City: Detroit, MI
Activities: Standing in a department store trying on school uniforms. Being adjusted in said uniform by my mother. Witnessing my first public fight as another mother yells at her son.
Quotations: From yelling mother – “Pants don’t fit you. You’re too fat. You should stop eating. Why can’t you be more like the other kids? My life is hard enough without having to come home and deal with your sorry %*@!
Status: I watch furtively, and then hide behind my mother. A silent thank you to the powers that be. My mother says something to the woman about being in public and embarrassing her child. The woman scoffs.
“Hey, you guys know we can still see this right …?”
Apparently, couples DO know their fights are being observed, and like the mother yelling in the store, they don’t care. In fact, as the Times article notes, some of them welcome the chance to publicly air their grievances for friends and family to see.
Michael Vincent Miller, psychologist and author of the book “Intimate Terrorism: The Crisis of Love in an Age of Disillusion” notes:
Today, popular representations of marriage tend toward “two very self-protective egos at war with one another,”…“each wanting vindication and to be right by showing that the other is wrong.”
The thing is, isn’t marriage about two individuals coming together as a couple? By using Facebook and other social media to gain “support” for their respective “sides” in an argument or disagreement, it feels more like they are keeping separate counsel and setting up camps to do battle. Additionally, when you ask your friends and family to constantly choose sides and what they see most is your Facebook status rather than your faces at the dinner table, that support each person is looking for individually can quickly turn into disapproval for the couple as a whole. [Plus: "Tacky!" -- BG]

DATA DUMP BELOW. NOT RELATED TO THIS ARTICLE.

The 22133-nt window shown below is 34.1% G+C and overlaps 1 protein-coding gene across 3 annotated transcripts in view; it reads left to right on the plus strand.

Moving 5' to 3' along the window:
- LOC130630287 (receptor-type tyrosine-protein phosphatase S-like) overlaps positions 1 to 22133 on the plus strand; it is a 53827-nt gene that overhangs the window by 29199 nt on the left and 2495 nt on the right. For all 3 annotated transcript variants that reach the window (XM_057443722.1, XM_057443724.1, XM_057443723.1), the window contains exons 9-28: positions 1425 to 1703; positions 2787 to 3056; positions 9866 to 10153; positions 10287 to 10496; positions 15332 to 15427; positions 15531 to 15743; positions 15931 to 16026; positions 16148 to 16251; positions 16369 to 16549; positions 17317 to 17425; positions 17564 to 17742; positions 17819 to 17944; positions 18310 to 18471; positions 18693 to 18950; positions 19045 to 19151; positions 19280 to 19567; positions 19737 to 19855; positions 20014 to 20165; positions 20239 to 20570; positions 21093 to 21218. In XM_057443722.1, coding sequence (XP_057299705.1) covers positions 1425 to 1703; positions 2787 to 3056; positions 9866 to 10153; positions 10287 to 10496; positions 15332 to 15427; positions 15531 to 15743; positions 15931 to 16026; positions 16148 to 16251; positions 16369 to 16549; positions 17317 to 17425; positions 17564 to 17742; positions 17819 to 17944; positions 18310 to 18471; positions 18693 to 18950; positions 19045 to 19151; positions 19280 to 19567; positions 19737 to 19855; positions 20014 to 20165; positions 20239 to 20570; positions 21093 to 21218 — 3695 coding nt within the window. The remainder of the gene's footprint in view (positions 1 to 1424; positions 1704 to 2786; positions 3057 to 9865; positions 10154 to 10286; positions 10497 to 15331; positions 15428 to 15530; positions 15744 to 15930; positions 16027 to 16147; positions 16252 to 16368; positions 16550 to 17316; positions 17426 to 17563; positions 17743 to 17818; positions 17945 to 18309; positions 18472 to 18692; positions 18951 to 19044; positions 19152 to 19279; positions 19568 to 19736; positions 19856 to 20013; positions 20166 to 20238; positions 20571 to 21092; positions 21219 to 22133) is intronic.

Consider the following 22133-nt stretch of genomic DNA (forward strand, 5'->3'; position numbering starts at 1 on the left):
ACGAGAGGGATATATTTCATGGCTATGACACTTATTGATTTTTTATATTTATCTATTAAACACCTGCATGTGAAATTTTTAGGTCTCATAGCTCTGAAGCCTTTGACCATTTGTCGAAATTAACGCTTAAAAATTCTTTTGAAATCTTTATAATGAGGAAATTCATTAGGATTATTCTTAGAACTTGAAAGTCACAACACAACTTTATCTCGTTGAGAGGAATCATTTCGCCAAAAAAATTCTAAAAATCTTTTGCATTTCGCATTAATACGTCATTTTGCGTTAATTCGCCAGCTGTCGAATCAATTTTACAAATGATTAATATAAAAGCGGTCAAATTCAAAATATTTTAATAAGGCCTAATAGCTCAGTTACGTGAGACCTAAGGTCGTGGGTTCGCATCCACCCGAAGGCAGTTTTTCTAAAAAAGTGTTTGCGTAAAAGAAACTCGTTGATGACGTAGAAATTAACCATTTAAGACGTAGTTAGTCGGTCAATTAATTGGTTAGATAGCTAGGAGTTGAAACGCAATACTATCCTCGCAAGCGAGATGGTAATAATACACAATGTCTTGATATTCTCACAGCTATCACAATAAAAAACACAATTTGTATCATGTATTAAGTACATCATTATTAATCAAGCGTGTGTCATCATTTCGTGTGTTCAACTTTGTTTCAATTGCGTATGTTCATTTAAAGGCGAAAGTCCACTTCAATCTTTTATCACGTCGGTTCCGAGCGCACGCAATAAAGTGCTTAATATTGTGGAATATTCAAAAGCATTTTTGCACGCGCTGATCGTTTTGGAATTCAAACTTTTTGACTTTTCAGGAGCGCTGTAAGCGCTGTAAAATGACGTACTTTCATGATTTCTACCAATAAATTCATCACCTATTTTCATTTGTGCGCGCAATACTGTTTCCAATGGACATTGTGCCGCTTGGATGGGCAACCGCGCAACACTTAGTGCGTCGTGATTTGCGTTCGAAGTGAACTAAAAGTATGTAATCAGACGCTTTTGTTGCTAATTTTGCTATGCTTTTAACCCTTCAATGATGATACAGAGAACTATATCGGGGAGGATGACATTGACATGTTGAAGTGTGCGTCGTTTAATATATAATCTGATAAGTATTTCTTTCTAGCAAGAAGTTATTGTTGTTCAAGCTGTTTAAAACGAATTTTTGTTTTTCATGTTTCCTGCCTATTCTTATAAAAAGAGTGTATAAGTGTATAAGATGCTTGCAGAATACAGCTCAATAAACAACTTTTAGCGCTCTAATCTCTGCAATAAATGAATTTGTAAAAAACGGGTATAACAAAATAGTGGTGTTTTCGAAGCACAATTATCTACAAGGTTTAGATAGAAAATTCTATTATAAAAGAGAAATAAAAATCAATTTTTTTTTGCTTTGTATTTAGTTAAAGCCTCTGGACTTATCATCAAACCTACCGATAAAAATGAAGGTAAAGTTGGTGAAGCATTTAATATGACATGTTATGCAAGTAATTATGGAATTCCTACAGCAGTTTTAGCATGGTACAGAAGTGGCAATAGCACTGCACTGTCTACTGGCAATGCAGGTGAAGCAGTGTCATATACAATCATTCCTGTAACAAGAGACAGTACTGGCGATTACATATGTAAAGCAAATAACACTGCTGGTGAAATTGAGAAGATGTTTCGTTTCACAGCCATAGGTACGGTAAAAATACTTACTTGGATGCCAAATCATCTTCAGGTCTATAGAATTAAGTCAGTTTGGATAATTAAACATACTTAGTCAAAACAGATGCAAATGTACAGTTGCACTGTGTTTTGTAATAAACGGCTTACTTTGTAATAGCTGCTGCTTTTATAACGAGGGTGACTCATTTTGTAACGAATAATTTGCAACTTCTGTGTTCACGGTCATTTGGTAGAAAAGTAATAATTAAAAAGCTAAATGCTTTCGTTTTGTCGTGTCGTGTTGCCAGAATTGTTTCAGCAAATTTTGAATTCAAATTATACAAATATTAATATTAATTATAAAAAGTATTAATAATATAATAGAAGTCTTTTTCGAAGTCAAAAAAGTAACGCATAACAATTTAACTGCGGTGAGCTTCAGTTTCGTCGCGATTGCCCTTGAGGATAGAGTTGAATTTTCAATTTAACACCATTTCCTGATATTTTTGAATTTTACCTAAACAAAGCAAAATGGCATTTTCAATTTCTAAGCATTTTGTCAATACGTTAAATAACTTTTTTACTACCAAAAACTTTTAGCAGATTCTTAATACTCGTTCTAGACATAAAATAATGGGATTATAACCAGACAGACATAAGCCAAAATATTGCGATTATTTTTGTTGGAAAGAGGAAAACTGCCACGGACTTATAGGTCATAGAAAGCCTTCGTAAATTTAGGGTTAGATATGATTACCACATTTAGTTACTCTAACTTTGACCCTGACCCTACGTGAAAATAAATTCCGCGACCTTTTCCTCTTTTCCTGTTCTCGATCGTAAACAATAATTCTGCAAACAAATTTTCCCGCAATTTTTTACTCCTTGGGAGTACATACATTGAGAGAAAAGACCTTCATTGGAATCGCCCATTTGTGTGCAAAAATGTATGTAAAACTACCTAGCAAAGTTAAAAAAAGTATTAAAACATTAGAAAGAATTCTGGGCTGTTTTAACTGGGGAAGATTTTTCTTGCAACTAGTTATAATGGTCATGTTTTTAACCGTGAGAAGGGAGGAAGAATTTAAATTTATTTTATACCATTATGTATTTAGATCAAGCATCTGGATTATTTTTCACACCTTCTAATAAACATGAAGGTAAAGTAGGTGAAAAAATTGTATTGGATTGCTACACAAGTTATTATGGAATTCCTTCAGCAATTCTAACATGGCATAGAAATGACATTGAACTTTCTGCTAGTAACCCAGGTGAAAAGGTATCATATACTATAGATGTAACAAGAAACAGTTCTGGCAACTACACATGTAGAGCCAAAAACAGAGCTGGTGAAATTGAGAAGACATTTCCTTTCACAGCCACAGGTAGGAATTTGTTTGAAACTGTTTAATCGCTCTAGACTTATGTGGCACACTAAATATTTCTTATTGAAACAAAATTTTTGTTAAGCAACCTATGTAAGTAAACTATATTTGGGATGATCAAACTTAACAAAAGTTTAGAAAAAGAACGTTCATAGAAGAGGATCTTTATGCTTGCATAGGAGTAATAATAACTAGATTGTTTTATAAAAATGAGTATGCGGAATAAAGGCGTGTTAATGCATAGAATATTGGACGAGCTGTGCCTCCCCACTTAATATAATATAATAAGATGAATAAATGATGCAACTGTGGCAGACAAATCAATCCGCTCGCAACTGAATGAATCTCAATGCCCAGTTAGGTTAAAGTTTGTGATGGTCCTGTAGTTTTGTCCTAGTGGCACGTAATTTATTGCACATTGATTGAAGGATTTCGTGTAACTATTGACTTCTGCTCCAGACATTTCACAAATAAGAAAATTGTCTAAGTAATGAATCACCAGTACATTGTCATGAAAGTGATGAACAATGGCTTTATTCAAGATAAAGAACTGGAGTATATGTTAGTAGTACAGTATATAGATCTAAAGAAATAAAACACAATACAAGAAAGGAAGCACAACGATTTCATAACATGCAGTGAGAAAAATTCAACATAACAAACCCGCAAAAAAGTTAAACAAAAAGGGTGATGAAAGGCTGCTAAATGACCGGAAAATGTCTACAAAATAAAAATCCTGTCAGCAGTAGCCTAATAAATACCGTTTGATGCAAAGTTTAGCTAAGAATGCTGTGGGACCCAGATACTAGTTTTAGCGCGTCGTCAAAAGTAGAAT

Brad Wilcox, director of the National Marriage Project at the University of Virginia would agree.
“People tend to do better in their marriage when friends and family are supportive,” Mr. Wilcox said. “When that support dries up, that can be a really big problem.”
Additionally, in an era rife with passive aggressive forms of communication, from sites that allow you to anonymously tell your friends and family what you really think to others that allow you to virtually “slap” someone, one has to wonder exactly where we’re going. Are we really evolving as thinking and feeling human beings or is technology slowly unraveling us? Have we become a society where we are more comfortable interfacing virtually with our partners rather than speaking with them when they are sitting in front of us? Just as importantly, will couples venting their frustrations with each other in the new public spaces, as parents, do the same to their children? Will anyone say anything?
The accompanying photo was particularly powerful as one of the couples sits together on the couch, their faces aglow, not with love, but lit from the screens of their laptops. While the Victorian ideals of marriage are thankfully passé, the openness that modern couples should be striving for is openness with each other, not the World Wide Web.